You do not need statistics to know that our egalitarian heritage, handed down from our grandparents, is rapidly vanishing. We will be passing on to our grandchildren an Australia very different from the one we grew up in. It is a future where job security can no longer be taken for granted. It is a future where we can no longer take for granted the fact that, if you work hard, apply yourself and save, at some point in your life you will have the capacity to own your own home. It is a future which includes fear about our capacity to see a doctor and get the best health care, or our capacity to get the best education for our kids, which will set them on the pathway to success in their own lives. In the regions, this future is more uncertain, and these anxieties about fair access to services and a meaningful role in society and the economy are deeply felt. We see not only that inequality is growing in Australia but also that the inequality gap between rural and urban Australia is growing.
In 2015, the Australian Council of Social Service released a study on this very issue. It found that wealth concentration was growing. The top 10 per cent of wealth holders own 45 per cent of all wealth, and somebody in the highest wealth bracket owns more than 70 times the wealth of somebody in the lowest quintile of wealth. If you are in one of those top wealth brackets you are more likely to be living in a capital city, and if you are in the bottom wealth bracket you are more likely to be living in regional Australia.
If you look at the key indicators of health, education, housing affordability and income, you see there are growing gaps. Regional Australia is being left behind urban Australia, and the policies of this government are making matters worse. If the Prime Minister benchmarked growing inequality between regional and metropolitan Australia against his own electorate, he would see what I am talking about. Compare key indicators such as unemployment, rental stress, digital access, life expectancy and full-time participation in work against the indicators in the seat in which the Prime Minister lives, the seat of Wentworth, and it is crystal clear that regional Australia is falling behind. So, instead of a $50 billion tax cut to big business, the Prime Minister might like to focus on some of the following.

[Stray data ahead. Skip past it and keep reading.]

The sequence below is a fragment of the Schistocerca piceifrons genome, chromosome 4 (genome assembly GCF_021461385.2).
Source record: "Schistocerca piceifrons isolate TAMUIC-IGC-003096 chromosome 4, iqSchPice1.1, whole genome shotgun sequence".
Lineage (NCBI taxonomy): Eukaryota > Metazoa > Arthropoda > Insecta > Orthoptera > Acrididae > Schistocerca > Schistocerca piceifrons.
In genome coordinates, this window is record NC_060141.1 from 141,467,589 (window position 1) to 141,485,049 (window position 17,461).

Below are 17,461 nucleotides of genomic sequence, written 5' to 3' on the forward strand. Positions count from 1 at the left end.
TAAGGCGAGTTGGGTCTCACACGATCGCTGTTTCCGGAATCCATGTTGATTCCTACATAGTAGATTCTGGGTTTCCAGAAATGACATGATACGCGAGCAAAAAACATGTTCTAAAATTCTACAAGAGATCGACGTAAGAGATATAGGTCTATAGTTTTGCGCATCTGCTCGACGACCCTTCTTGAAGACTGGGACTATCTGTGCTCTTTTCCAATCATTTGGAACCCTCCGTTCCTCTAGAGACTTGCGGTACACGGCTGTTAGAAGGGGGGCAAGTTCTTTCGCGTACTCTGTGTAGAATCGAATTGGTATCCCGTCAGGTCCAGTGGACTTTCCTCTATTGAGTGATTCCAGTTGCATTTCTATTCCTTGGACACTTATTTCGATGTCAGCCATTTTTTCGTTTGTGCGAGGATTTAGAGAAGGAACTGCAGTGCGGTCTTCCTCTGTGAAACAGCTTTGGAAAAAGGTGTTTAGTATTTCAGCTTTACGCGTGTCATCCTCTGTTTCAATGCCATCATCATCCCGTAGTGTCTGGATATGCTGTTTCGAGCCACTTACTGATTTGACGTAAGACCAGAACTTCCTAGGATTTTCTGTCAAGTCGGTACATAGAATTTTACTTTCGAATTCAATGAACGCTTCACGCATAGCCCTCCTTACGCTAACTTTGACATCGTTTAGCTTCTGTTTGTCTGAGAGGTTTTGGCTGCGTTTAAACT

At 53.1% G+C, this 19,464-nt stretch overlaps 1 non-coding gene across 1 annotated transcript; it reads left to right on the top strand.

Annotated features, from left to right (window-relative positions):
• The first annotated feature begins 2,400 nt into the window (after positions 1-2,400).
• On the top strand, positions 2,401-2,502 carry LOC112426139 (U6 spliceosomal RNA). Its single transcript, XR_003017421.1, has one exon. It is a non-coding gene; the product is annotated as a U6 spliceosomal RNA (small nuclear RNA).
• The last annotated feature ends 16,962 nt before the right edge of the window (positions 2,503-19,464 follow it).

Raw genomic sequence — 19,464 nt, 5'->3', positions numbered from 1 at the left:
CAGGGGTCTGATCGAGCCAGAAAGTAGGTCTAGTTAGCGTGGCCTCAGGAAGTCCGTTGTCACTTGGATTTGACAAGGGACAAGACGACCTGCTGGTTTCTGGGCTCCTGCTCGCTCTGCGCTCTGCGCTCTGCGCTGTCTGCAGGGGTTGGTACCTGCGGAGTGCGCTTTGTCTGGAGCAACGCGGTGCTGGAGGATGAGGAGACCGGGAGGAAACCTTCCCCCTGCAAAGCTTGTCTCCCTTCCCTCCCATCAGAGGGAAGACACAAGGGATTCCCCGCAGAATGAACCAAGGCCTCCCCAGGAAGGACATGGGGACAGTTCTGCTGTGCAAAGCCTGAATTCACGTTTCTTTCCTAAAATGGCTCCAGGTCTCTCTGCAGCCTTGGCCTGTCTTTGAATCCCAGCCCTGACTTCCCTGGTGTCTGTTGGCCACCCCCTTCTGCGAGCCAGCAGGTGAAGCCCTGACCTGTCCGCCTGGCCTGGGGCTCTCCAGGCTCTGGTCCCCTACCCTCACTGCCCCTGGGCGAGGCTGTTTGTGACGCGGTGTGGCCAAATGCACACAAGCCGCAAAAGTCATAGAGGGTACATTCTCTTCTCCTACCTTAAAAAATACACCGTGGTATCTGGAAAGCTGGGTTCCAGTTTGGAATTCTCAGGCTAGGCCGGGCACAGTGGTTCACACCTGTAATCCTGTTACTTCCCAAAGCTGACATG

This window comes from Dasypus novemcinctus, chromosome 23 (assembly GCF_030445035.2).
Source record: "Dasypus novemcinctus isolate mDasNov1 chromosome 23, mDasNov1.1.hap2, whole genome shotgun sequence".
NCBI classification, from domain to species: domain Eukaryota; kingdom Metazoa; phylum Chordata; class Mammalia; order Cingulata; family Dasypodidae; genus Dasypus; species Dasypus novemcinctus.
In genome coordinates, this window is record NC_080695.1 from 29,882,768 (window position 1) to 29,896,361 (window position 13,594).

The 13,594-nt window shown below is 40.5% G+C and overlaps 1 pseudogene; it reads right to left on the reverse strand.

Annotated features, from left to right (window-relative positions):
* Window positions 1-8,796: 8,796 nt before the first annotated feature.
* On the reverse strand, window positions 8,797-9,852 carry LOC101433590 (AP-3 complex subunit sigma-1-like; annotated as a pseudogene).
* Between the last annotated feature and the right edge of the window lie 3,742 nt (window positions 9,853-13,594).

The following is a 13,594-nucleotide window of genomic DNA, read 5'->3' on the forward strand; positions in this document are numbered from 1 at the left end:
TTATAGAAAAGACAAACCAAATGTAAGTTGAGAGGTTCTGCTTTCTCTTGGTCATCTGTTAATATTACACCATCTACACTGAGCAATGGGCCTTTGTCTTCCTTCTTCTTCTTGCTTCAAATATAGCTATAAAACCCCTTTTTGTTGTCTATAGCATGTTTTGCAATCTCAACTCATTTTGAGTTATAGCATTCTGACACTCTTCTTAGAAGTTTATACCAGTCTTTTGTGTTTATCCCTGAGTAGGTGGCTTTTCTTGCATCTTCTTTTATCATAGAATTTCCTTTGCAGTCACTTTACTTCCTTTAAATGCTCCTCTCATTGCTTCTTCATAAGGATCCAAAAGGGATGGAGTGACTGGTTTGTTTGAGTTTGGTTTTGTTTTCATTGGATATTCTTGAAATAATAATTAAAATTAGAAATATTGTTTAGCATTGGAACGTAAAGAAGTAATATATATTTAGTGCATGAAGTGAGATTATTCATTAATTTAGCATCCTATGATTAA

Let's look at average wages, which are between $20,000 and $40,000 a year lower in regional Australia—areas like regional Tasmania, where the average wage is a little over $47,800 a year; regional Western Australia, where it is $63,000 a year and falling as the mining boom comes off; regional South Australia, where it is a little under $48,000 a year; and regional Queensland, where it is a little over $55,000 a year. Compare those to the average income in the Prime Minister's own electorate, which is over $80,240 per annum. You can see, through that one snapshot, how life is very, very different in one of those regional areas compared to the area that surrounds the Prime Minister.
Unemployment rates are high in Sydney's eastern suburbs, which has a 12-month unemployment average of 3.1 per cent. That is 3.1 per cent too high, I have to say, if you are an unemployed person living in the Prime Minister's seat. But if you compare it with regional New South Wales, which has a 12-month average close to 5.6 per cent, regional Queensland, where it is 6.6 per cent, or regional South Australia, where it is close to 5.7 per cent then you can see there is a huge gap.
Then, when you drill down to jobless families, you see we have an even bigger problem, and this is an issue we need to focus on. If no-one in your household, no-one in your street and no-one in your social network has a job, where do you get the life examples? Where do you get the life connections? How do you have the capacity to get a foot on the ladder, to get a toe into the labour market, when the majority of people nowadays get a job through somebody they know? If you are living in a jobless household in a jobless street, you are behind the eight ball before you even start. Typically double the proportion of families with children under the age of 15 in regional areas like regional New South Wales are unemployed compared to such families in urban and inner urban areas. In regional New South Wales, 16.5 per cent of households in this bracket are jobless households; in regional Victoria, close to 15 per cent; and in regional Queensland, 14.6 per cent. Compare those areas to an area such as Waverley or Woollahra, where the figure is a little over 6½ per cent. That is 6½ per cent too many, but you can see in each of those examples I have cited that it is a factor of three—three times the number of jobless households in those regional areas compared to those inner city areas. And I am not talking about retirees; I am talking about families which have a child aged under 15 years.